snowpeople5
09-06-2013, 09:31 PM
You are awesome :p

Greenmagick
09-06-2013, 09:31 PM
NOthing wrong with being a relaxed homseschooler:)

You may want to read up on unschooling (a la john holt not so much the newer radical side of it) for ideas and affirmation of how children learn, how they can "catch up" if needed, etc.

Starkspack
09-07-2013, 08:05 AM
I think it depends on what you expect from her. If you have told her that it is time to work with you on the assigned task, and she gets up after 5 or 10 minutes, without permission, to do something else, then you have to decide if this behavior is okay with you. I think this is the approach with any parenting issue, you have to decide what behaviors are acceptable for your child at a given age. If you find you and your child are constantly butting heads about a rule, then your approach or perhaps the child's development/needs need to be reconsidered.

My daughter just turned 6 and also working on MBTB (5-7). We work two 30 minutes work sessions a day on it. I don't think she would have the stamina to go longer than 30 minutes on it, and she usually starts losing steam after 20 minutes unless she is really engaged in the particular activity that lesson. To me, it is not okay for her to do something else at the lesson time. But we have three other children and have a very busy schedule so time I can dedicate to working one on one with her is limited, so we have to stay focused on the activity.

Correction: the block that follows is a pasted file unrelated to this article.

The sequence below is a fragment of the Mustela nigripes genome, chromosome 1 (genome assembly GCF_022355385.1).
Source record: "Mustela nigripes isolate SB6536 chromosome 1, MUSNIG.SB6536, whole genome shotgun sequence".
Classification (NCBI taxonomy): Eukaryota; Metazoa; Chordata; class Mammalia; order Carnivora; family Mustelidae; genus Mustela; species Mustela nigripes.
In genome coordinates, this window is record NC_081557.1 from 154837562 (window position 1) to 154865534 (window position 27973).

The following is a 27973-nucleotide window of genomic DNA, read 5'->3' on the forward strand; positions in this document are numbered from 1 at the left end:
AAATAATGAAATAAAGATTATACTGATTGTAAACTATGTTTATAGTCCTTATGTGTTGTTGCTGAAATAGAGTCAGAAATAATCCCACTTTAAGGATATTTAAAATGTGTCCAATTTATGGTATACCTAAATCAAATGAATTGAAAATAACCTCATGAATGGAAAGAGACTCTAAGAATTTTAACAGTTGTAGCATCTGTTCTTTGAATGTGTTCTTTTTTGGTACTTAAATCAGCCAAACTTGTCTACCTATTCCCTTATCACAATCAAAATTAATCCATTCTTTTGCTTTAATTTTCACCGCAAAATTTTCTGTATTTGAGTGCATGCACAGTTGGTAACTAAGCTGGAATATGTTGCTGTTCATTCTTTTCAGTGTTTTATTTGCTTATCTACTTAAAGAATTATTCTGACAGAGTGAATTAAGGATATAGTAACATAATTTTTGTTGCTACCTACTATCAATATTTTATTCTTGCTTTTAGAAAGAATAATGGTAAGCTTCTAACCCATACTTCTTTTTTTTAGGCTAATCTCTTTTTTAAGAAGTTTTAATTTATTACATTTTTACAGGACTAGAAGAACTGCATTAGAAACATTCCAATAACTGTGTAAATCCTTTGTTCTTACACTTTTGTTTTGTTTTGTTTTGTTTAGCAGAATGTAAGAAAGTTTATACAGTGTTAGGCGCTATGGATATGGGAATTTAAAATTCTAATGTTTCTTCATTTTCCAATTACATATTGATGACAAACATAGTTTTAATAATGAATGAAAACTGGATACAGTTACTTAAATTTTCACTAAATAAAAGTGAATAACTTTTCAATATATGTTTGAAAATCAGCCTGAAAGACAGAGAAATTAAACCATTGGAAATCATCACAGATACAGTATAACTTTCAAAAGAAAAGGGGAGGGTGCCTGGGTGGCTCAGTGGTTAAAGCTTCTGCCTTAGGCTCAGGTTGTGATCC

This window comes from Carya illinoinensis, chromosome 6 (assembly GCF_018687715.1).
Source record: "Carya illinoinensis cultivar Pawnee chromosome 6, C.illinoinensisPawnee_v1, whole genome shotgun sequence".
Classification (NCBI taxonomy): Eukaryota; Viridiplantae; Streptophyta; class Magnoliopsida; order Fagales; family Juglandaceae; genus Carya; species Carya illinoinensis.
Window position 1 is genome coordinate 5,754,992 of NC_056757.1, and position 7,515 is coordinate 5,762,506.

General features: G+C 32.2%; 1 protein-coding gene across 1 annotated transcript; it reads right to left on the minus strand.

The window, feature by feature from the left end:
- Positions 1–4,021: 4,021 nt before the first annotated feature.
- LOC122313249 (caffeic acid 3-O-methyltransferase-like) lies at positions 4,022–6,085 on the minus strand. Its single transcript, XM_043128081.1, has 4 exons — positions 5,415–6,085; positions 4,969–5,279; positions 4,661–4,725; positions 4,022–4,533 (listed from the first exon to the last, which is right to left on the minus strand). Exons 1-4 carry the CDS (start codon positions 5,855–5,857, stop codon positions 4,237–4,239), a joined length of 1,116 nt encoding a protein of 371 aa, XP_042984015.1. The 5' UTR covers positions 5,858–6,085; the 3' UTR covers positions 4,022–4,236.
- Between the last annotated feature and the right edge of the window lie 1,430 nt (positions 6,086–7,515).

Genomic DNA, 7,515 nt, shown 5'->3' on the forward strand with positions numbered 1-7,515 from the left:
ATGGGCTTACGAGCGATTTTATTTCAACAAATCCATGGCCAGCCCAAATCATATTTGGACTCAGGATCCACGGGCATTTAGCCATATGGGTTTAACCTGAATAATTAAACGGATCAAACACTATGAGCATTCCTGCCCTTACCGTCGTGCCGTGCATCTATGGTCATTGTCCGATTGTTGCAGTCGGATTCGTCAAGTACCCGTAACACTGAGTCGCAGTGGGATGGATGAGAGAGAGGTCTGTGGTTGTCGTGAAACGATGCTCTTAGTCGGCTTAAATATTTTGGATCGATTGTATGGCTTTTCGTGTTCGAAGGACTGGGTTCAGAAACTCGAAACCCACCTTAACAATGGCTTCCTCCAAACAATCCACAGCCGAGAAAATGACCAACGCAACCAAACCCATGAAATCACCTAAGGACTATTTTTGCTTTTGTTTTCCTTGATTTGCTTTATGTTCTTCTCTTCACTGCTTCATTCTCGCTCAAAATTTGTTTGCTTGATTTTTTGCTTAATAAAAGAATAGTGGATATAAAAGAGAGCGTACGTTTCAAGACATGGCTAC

While I think all the input here is valuable, rebjc's approach would be my approach. This was my question from reading your original post - it sounded like maybe she was just wandering away while you were doing your lesson. To me that is less of a homeschooling concern and more of a behavior concern, no offense. My DD is young and prone to numerous distractions, as all kids are her age I imagine! I set things up like "we need to do X and it will only take a few minutes, then you are free to do your <fill in the projects she might have in mind>." Then we sit down and do X and knock it out. I would not find it acceptable to have her balking once she agreed that we'd just do that one thing, so I would repeat that we need to just get it done and she'll be free. This has worked for us, and to me it is important to begin building discipline in small ways that are age appropriate. I don't want her to get the idea that she can wheedle her way out of doing things whenever she pleases - seems like that will manifest in a bad outcome in later years, LOL.